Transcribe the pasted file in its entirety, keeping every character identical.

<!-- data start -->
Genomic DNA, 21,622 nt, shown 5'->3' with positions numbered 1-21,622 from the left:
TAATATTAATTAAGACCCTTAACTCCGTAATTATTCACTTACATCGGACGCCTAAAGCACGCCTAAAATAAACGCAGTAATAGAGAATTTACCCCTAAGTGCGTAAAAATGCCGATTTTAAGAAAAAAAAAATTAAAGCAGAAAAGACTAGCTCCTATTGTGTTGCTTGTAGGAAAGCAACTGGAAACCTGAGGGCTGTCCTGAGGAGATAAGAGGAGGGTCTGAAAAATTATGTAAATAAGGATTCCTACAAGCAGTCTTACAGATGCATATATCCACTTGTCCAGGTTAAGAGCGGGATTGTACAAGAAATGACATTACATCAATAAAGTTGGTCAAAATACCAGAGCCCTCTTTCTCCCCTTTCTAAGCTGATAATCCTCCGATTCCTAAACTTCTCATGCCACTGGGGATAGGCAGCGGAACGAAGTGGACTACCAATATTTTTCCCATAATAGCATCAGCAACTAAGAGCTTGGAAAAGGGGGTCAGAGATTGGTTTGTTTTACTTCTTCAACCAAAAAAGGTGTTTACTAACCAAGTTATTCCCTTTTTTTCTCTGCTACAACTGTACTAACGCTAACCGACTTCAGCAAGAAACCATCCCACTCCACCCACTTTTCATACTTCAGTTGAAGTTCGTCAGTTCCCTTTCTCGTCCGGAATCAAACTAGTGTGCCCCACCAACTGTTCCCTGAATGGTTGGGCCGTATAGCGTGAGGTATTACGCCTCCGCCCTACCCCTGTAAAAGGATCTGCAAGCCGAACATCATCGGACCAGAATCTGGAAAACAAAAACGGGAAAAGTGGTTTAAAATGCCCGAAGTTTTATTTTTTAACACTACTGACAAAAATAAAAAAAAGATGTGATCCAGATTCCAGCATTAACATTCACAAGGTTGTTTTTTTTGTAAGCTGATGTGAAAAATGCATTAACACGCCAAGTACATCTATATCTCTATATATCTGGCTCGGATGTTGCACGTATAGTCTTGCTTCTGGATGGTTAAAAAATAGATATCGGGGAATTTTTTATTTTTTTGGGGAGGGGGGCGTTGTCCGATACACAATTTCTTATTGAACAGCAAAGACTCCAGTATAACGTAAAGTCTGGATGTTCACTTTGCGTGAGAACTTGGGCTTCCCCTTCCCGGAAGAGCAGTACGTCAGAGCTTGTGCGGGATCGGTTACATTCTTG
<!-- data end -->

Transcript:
Genomic DNA, 21,622 nt, shown 5'->3' with positions numbered 1-21,622 from the left:
TAATATTAATTAAGACCCTTAACTCCGTAATTATTCACTTACATCGGACGCCTAAAGCACGCCTAAAATAAACGCAGTAATAGAGAATTTACCCCTAAGTGCGTAAAAATGCCGATTTTAAGAAAAAAAAAATTAAAGCAGAAAAGACTAGCTCCTATTGTGTTGCTTGTAGGAAAGCAACTGGAAACCTGAGGGCTGTCCTGAGGAGATAAGAGGAGGGTCTGAAAAATTATGTAAATAAGGATTCCTACAAGCAGTCTTACAGATGCATATATCCACTTGTCCAGGTTAAGAGCGGGATTGTACAAGAAATGACATTACATCAATAAAGTTGGTCAAAATACCAGAGCCCTCTTTCTCCCCTTTCTAAGCTGATAATCCTCCGATTCCTAAACTTCTCATGCCACTGGGGATAGGCAGCGGAACGAAGTGGACTACCAATATTTTTCCCATAATAGCATCAGCAACTAAGAGCTTGGAAAAGGGGGTCAGAGATTGGTTTGTTTTACTTCTTCAACCAAAAAAGGTGTTTACTAACCAAGTTATTCCCTTTTTTTCTCTGCTACAACTGTACTAACGCTAACCGACTTCAGCAAGAAACCATCCCACTCCACCCACTTTTCATACTTCAGTTGAAGTTCGTCAGTTCCCTTTCTCGTCCGGAATCAAACTAGTGTGCCCCACCAACTGTTCCCTGAATGGTTGGGCCGTATAGCGTGAGGTATTACGCCTCCGCCCTACCCCTGTAAAAGGATCTGCAAGCCGAACATCATCGGACCAGAATCTGGAAAACAAAAACGGGAAAAGTGGTTTAAAATGCCCGAAGTTTTATTTTTTAACACTACTGACAAAAATAAAAAAAAGATGTGATCCAGATTCCAGCATTAACATTCACAAGGTTGTTTTTTTTGTAAGCTGATGTGAAAAATGCATTAACACGCCAAGTACATCTATATCTCTATATATCTGGCTCGGATGTTGCACGTATAGTCTTGCTTCTGGATGGTTAAAAAATAGATATCGGGGAATTTTTTATTTTTTTGGGGAGGGGGGCGTTGTCCGATACACAATTTCTTATTGAACAGCAAAGACTCCAGTATAACGTAAAGTCTGGATGTTCACTTTGCGTGAGAACTTGGGCTTCCCCTTCCCGGAAGAGCAGTACGTCAGAGCTTGTGCGGGATCGGTTACATTCTTG